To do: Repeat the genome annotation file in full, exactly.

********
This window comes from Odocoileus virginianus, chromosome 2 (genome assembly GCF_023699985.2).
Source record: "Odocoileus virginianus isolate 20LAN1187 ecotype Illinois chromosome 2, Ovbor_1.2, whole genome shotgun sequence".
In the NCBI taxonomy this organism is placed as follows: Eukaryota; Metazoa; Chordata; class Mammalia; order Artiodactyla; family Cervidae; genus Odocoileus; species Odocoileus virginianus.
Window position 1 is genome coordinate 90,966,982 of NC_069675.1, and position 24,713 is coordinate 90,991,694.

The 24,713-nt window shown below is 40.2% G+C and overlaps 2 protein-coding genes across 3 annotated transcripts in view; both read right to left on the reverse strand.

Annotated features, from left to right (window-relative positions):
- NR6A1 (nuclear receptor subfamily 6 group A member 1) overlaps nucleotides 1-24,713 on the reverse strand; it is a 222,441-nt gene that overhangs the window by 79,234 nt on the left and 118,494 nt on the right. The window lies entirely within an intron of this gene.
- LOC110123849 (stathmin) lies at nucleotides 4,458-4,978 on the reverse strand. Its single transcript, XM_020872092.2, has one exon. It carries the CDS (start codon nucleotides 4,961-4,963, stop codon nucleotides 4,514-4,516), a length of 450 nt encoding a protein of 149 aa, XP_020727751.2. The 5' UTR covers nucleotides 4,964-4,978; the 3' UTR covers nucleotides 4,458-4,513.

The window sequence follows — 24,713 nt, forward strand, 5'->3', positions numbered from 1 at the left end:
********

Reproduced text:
This window comes from Odocoileus virginianus, chromosome 2 (genome assembly GCF_023699985.2).
Source record: "Odocoileus virginianus isolate 20LAN1187 ecotype Illinois chromosome 2, Ovbor_1.2, whole genome shotgun sequence".
In the NCBI taxonomy this organism is placed as follows: Eukaryota; Metazoa; Chordata; class Mammalia; order Artiodactyla; family Cervidae; genus Odocoileus; species Odocoileus virginianus.
Window position 1 is genome coordinate 90,966,982 of NC_069675.1, and position 24,713 is coordinate 90,991,694.

The 24,713-nt window shown below is 40.2% G+C and overlaps 2 protein-coding genes across 3 annotated transcripts in view; both read right to left on the reverse strand.

Annotated features, from left to right (window-relative positions):
- NR6A1 (nuclear receptor subfamily 6 group A member 1) overlaps nucleotides 1-24,713 on the reverse strand; it is a 222,441-nt gene that overhangs the window by 79,234 nt on the left and 118,494 nt on the right. The window lies entirely within an intron of this gene.
- LOC110123849 (stathmin) lies at nucleotides 4,458-4,978 on the reverse strand. Its single transcript, XM_020872092.2, has one exon. It carries the CDS (start codon nucleotides 4,961-4,963, stop codon nucleotides 4,514-4,516), a length of 450 nt encoding a protein of 149 aa, XP_020727751.2. The 5' UTR covers nucleotides 4,964-4,978; the 3' UTR covers nucleotides 4,458-4,513.

The window sequence follows — 24,713 nt, forward strand, 5'->3', positions numbered from 1 at the left end: